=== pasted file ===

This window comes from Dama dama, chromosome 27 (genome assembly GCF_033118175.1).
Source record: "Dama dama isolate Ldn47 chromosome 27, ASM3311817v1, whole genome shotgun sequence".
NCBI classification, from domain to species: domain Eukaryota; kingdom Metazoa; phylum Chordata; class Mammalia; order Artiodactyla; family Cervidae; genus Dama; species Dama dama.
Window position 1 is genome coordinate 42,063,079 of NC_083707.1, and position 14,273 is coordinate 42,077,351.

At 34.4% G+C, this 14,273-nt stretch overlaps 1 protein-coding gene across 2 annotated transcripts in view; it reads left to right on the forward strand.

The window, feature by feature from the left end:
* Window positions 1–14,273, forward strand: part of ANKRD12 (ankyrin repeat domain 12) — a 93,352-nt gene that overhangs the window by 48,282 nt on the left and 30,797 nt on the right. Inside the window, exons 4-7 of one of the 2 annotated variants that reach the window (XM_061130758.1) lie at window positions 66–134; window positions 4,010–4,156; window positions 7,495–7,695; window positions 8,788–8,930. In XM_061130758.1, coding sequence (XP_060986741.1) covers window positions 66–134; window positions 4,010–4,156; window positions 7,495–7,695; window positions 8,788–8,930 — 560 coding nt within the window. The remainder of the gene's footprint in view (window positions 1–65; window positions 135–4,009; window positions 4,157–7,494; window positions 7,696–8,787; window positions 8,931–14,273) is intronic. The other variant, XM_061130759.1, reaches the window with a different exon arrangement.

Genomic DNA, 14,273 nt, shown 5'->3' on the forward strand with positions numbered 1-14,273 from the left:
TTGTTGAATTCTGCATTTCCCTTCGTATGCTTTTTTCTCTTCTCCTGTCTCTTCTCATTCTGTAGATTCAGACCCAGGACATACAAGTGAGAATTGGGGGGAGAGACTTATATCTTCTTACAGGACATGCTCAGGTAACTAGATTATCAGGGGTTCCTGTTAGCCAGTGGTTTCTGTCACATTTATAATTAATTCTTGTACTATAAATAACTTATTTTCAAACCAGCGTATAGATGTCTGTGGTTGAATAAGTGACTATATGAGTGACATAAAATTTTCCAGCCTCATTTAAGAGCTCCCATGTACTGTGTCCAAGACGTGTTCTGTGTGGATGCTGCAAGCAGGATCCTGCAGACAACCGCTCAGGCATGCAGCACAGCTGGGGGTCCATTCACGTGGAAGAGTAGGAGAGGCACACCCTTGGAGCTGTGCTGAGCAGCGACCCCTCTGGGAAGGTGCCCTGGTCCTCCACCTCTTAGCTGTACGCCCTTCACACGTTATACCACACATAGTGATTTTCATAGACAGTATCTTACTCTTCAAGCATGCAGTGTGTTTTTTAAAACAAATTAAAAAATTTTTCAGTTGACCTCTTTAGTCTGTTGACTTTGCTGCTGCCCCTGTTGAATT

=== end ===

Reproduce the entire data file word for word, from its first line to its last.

This window comes from Dama dama, chromosome 27 (genome assembly GCF_033118175.1).
Source record: "Dama dama isolate Ldn47 chromosome 27, ASM3311817v1, whole genome shotgun sequence".
NCBI classification, from domain to species: domain Eukaryota; kingdom Metazoa; phylum Chordata; class Mammalia; order Artiodactyla; family Cervidae; genus Dama; species Dama dama.
Window position 1 is genome coordinate 42,063,079 of NC_083707.1, and position 14,273 is coordinate 42,077,351.

At 34.4% G+C, this 14,273-nt stretch overlaps 1 protein-coding gene across 2 annotated transcripts in view; it reads left to right on the forward strand.

The window, feature by feature from the left end:
* Window positions 1–14,273, forward strand: part of ANKRD12 (ankyrin repeat domain 12) — a 93,352-nt gene that overhangs the window by 48,282 nt on the left and 30,797 nt on the right. Inside the window, exons 4-7 of one of the 2 annotated variants that reach the window (XM_061130758.1) lie at window positions 66–134; window positions 4,010–4,156; window positions 7,495–7,695; window positions 8,788–8,930. In XM_061130758.1, coding sequence (XP_060986741.1) covers window positions 66–134; window positions 4,010–4,156; window positions 7,495–7,695; window positions 8,788–8,930 — 560 coding nt within the window. The remainder of the gene's footprint in view (window positions 1–65; window positions 135–4,009; window positions 4,157–7,494; window positions 7,696–8,787; window positions 8,931–14,273) is intronic. The other variant, XM_061130759.1, reaches the window with a different exon arrangement.

Genomic DNA, 14,273 nt, shown 5'->3' on the forward strand with positions numbered 1-14,273 from the left:
TTGTTGAATTCTGCATTTCCCTTCGTATGCTTTTTTCTCTTCTCCTGTCTCTTCTCATTCTGTAGATTCAGACCCAGGACATACAAGTGAGAATTGGGGGGAGAGACTTATATCTTCTTACAGGACATGCTCAGGTAACTAGATTATCAGGGGTTCCTGTTAGCCAGTGGTTTCTGTCACATTTATAATTAATTCTTGTACTATAAATAACTTATTTTCAAACCAGCGTATAGATGTCTGTGGTTGAATAAGTGACTATATGAGTGACATAAAATTTTCCAGCCTCATTTAAGAGCTCCCATGTACTGTGTCCAAGACGTGTTCTGTGTGGATGCTGCAAGCAGGATCCTGCAGACAACCGCTCAGGCATGCAGCACAGCTGGGGGTCCATTCACGTGGAAGAGTAGGAGAGGCACACCCTTGGAGCTGTGCTGAGCAGCGACCCCTCTGGGAAGGTGCCCTGGTCCTCCACCTCTTAGCTGTACGCCCTTCACACGTTATACCACACATAGTGATTTTCATAGACAGTATCTTACTCTTCAAGCATGCAGTGTGTTTTTTAAAACAAATTAAAAAATTTTTCAGTTGACCTCTTTAGTCTGTTGACTTTGCTGCTGCCCCTGTTGAATT